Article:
Germany, France and Britain pressed the European Union for more ambitious greenhouse gas
targets at a meeting of environment ministers on Friday (4 March), clashing with the EU executive and several eastern and central European states.
The big states led criticism of a draft text that said the bloc does not need to revise up its targets until the next decade as it tries to decide how to share out the burden of meeting those among its 28 member countries.
So far, the EU has agreed to cut emissions by at least 40% by 2030 from 1990 levels and to a first global stock-take in 2023.
EU regulators will say this week the European Union does not need a more ambitious greenhouse gas target until the next decade, according to a draft text, even though the Paris climate deal stipulates goals should be reviewed in 2018.
Germany’s Jochen Flasbarth called the European Commission text “weak on the 2030 objectives”.
In a split council, he was joined by ministers from France, Britain, Austria, Belgium, Portugal and Sweden in calling for the EU to set an example with stronger targets.
Several ministers urged an earlier stock-take to ready for a special UN report in 2018 to get on track for net zero emissions in the second half of the century.
However, Poland, whose economy relies on coal, and other former Soviet states said the EU should not ramp up its climate goals too soon or ahead of other nations.
Although EU policy has been set on the basis of a 2 degree limit on global warming, a UN climate agreement reached in Paris late last year said planet-warming needed to be capped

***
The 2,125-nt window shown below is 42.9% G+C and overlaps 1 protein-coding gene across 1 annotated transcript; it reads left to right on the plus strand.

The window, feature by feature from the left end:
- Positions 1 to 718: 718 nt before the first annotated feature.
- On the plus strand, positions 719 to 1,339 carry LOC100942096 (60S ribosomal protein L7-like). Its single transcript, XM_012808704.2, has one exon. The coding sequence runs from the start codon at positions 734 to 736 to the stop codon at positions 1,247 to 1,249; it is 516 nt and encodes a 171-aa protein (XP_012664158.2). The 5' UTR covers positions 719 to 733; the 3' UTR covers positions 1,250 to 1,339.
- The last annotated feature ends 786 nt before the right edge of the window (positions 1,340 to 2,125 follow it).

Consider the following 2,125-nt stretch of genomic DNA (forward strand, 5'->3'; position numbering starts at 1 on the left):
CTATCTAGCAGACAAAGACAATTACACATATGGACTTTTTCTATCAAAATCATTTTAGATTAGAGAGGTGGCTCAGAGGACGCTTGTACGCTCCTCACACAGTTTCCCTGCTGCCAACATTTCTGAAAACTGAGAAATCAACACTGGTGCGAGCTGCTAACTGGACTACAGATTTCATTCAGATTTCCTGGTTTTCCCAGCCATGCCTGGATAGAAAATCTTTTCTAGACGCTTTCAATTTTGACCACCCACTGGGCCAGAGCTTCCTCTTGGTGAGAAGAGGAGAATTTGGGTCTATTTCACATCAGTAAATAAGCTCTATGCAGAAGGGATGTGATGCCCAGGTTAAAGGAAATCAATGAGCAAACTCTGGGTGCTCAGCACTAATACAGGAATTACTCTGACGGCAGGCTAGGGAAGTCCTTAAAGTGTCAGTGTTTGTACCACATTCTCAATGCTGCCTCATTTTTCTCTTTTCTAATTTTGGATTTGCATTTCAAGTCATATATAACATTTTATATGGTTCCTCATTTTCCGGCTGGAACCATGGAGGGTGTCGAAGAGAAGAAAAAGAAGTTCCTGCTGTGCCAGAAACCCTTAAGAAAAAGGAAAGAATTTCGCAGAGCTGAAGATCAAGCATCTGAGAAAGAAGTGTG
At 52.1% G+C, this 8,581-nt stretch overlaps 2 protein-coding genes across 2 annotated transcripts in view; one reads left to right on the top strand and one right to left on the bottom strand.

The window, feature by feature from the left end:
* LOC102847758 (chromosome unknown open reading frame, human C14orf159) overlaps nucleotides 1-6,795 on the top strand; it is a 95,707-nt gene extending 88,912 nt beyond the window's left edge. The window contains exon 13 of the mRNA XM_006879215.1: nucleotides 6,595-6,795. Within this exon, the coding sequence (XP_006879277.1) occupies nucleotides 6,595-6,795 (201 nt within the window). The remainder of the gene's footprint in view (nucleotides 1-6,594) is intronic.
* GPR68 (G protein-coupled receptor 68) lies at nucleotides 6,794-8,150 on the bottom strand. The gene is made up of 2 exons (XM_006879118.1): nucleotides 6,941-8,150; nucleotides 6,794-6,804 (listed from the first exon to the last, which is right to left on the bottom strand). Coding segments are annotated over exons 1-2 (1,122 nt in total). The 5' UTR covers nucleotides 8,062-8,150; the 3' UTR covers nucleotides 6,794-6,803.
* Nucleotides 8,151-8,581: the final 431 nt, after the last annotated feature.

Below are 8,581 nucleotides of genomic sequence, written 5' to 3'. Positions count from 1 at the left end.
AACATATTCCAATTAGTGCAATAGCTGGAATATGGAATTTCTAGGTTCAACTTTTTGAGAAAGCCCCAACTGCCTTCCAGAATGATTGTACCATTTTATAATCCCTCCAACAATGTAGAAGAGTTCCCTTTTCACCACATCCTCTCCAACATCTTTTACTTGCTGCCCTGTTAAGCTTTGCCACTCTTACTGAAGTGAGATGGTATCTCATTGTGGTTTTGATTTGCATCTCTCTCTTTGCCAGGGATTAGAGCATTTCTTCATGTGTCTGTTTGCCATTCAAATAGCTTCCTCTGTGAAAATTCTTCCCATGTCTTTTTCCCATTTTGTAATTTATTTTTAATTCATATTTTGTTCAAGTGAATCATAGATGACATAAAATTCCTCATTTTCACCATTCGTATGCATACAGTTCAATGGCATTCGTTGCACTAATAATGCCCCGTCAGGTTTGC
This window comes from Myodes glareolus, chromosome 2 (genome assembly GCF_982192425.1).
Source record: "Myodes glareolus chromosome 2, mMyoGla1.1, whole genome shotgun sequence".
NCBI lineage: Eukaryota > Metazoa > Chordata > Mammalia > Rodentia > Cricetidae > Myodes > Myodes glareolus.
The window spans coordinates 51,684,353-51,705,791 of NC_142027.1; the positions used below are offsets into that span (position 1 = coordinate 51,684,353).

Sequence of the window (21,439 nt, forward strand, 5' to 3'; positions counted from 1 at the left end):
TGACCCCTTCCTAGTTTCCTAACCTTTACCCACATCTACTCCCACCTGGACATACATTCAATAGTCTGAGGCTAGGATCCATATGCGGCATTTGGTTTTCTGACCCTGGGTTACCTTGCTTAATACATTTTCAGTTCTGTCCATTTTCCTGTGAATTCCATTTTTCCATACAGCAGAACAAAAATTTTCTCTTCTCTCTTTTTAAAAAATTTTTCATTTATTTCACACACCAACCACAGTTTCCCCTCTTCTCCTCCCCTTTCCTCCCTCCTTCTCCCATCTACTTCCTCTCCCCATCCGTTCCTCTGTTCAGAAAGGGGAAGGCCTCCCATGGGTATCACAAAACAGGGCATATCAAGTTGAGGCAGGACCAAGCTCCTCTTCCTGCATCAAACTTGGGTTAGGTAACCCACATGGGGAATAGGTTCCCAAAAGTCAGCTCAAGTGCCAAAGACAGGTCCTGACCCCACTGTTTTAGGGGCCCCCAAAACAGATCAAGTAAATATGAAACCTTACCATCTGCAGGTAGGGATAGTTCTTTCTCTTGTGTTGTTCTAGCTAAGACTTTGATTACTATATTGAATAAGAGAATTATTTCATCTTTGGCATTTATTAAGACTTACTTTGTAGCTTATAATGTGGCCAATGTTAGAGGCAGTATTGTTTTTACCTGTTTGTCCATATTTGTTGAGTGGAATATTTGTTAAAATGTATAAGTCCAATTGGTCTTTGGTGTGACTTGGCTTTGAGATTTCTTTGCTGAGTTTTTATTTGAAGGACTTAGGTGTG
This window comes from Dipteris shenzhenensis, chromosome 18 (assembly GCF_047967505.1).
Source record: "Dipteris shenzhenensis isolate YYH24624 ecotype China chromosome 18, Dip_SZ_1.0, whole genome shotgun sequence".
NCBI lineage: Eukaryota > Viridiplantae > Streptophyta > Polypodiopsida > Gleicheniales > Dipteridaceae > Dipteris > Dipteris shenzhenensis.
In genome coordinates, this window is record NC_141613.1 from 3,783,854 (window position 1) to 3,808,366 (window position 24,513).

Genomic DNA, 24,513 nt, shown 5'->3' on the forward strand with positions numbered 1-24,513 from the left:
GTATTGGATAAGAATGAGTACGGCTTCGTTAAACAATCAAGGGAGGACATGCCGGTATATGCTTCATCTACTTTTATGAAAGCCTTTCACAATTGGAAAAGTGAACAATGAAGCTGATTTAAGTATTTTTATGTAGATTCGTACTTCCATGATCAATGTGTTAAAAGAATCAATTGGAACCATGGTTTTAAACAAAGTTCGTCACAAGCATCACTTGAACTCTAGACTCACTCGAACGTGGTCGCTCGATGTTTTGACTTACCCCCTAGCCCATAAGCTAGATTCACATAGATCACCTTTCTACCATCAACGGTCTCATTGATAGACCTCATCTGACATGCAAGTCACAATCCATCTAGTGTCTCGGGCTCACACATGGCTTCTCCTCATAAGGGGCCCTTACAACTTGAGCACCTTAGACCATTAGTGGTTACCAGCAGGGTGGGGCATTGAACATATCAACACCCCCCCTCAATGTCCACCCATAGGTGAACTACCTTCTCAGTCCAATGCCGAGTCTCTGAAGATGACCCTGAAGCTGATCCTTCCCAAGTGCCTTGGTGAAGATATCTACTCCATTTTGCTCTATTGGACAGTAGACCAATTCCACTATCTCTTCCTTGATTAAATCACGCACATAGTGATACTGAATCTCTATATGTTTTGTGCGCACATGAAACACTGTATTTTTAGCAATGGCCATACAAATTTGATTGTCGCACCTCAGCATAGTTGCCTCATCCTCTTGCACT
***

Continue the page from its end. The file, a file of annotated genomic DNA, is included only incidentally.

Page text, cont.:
well below that to prevent the worst effects and set an aspirational goal of 1.5 degrees.
French environment minister Segolène Royal renewed a call for Europe to lead on emissions reductions: “We went from 2 degrees to 1.5 degrees, so Europe must maintain the initiative.”
Environmental campaigners happy
Friday’s debate was welcomed by environmental campaigners, who have hailed the wording of the EU targets as “at least” a promise for Europe to do more after other countries signed up to the UN accord.
“There is a wide gap between our current climate action plans and what needs to be done to avoid a climate disaster,” Wendel Trio, head of Climate Action Network Europe, said.
EU Climate and Energy Commissioner Miguel Arias Cañete on Friday told the dissenting ministers they were “welcome to be more ambitious” but warned that not all member states were on board for new European targets.
“It may have surprised the Commission, but country after country has come out in support of stronger European efforts to tackle climate change. This should reboot Europe’s climate ambition. It’s a clear signal the Commission cannot ignore,” said Bram Claey, EU climate and energy policy adviser at Greenpeace.
This week, the European Commission will release its assessment of the global climate agreement struck in Paris in December. Extracts that have been leaked are shockingly, disgracefully bad, writes Brook Riley.
Negotiations on climate change began in 1992, and the UN organises an annual international climate change conference called the Conference of the Parties, or COP.
Paris hosted the all-important 21st conference in December 2015. The participating states reached an agreement to replace the Kyoto Protocol, the object of which was to reduce CO2 emissions between 2008 and 2012.
Almost 200 nations agreed a deal to cap global warming at “well below” two degrees above pre-industrial levels, with a reference to a lower, long-term 1.5 degree target in the text.
World governments today (12 December) agreed a historic international agreement to fight global warming at the UN Climate Change Conference (COP21) in Paris.